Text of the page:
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Western Group looks east for lesson in automotive history
publication date: Sep 25, 2015
author/source: Kieron Fennelly
In a country where only party bigwigs travelled in cars and for everyone else it was bus, train or Shanks’s pony, the advent of the Zaporozhets was nothing short of momentous.
The Zaporozhets was the nearest the USSR would get to creating its own Volkswagen and was the direct result of the liberal reforms undertaken by Premier Nikita Khruschev. After the harshness of the Stalin years, Khruschev placed more emphasis on people and on production of consumer goods rather than heavy machinery.
Indeed, Khruschev decreed that it was not to cost more than 1,200 roubles, which still represented years of savings for the average Boris or Ludmilla, but it meant that for a fortunate minority, having a car became a possibility.
The Zap had a V4 rather than flat four engine: this made the sparking plugs more accessible and the engine easier to work on, an important factor in a vast and undeveloped country where owners generally had to do their own maintenance. The straightforward torsion bar suspension was similarly serviceable and even if it tended to lose its tension, ride on Russia’s often unmade roads was at least tolerable. With barely 30bhp, lift off oversteer was unlikely to be encountered.
Later a 1200cc version emerged from the factory and with an 8.4:1 compression ratio said to produce a dizzying 50bhp on 93 octane petrol. As only 76 octane was generally available though, most cars were made with a lower compression ratio and the loss of about 6bhp.
Until the end of communism, the USSR had a striking shortage of one ton utility vehicles and regular visitors would marvel at the way the Russians always seemed to need a ten ton truck just to deliver parcels or loaves of bread. It was a classic anomaly of state planning and characteristically it was to stymie Sorochkin’s plans, refusing him permission, despite successful prototypes, to build something on the lines of VW’s much admired van.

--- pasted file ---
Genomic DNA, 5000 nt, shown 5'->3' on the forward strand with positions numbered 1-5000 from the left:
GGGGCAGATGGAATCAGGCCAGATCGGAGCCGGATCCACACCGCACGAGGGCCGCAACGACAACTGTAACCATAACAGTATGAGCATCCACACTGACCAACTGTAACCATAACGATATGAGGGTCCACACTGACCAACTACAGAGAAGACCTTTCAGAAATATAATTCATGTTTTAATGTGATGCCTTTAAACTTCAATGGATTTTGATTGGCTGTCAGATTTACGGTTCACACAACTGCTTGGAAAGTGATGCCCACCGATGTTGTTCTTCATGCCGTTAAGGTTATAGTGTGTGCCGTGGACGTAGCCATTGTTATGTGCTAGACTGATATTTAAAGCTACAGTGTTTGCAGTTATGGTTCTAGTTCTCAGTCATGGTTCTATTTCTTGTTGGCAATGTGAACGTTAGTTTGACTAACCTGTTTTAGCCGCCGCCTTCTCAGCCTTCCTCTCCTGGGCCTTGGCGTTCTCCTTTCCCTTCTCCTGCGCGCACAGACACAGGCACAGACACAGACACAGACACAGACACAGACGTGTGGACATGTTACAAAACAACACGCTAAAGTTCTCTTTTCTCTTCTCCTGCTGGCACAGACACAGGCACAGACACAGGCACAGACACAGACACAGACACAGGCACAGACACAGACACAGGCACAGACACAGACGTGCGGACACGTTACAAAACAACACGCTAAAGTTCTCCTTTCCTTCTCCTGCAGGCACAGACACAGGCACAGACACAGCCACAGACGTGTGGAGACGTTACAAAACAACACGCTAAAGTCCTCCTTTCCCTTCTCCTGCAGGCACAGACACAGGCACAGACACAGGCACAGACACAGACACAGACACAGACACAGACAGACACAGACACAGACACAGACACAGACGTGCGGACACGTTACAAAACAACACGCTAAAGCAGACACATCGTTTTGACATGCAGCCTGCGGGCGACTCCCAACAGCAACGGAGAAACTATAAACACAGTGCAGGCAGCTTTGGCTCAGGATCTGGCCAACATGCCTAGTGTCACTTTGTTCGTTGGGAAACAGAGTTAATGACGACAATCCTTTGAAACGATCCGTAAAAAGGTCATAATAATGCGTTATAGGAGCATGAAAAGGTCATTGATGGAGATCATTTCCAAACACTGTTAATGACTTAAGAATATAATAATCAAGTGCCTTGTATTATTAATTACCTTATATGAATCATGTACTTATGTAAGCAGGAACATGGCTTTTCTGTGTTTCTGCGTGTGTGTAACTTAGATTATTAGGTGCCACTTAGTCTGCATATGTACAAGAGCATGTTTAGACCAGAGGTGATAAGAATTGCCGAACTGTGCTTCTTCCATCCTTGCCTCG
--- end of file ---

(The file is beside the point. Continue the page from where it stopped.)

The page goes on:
The air cooled Zaporozhets was always very basic transport, but it mobilized a section of Russian society much as the Model T Ford had in America fifty years before and for this, its owners were grateful. They tolerated the V4’s tendency to overheat in hot weather (the aluminium head and iron block were always uneasy bedfellows) and became adept at fixing their own breakdowns. “Zapor” in Russian also means constipation and made ZAZ cars the butt of endless jokes, but in the end it was infinitely preferable to taking the bus (if there even was one).
When the world turned and the Soviet Union disintegrated, state planning yielding to the open market and the Zap became a despised symbol of the mediocrity of the old regime. People cast them aside as soon as they could afford an imported car. ZAZ production itself was modernised, the Zap mutating into the Tavria, a clumsily slab sided front wheel drive hatchback which did not even bear the Zaporozhets name.
Now, twenty-five years after those upheavals and new generations of drivers too young to remember Soviet life, the Zaporozhets is viewed a rather differently. It has become something of a cult car, like the vastly inferior, indeed criminally awful Trabant; today there are Zaporozhets clubs of proud owners for whom the Zap is no longer contemptibly old fashioned, but a symbol of individuality, a status that the central planners would never have believed or still less understood!
© Image of Saporoshez ZAZ 965 A by Brams in Dresden museum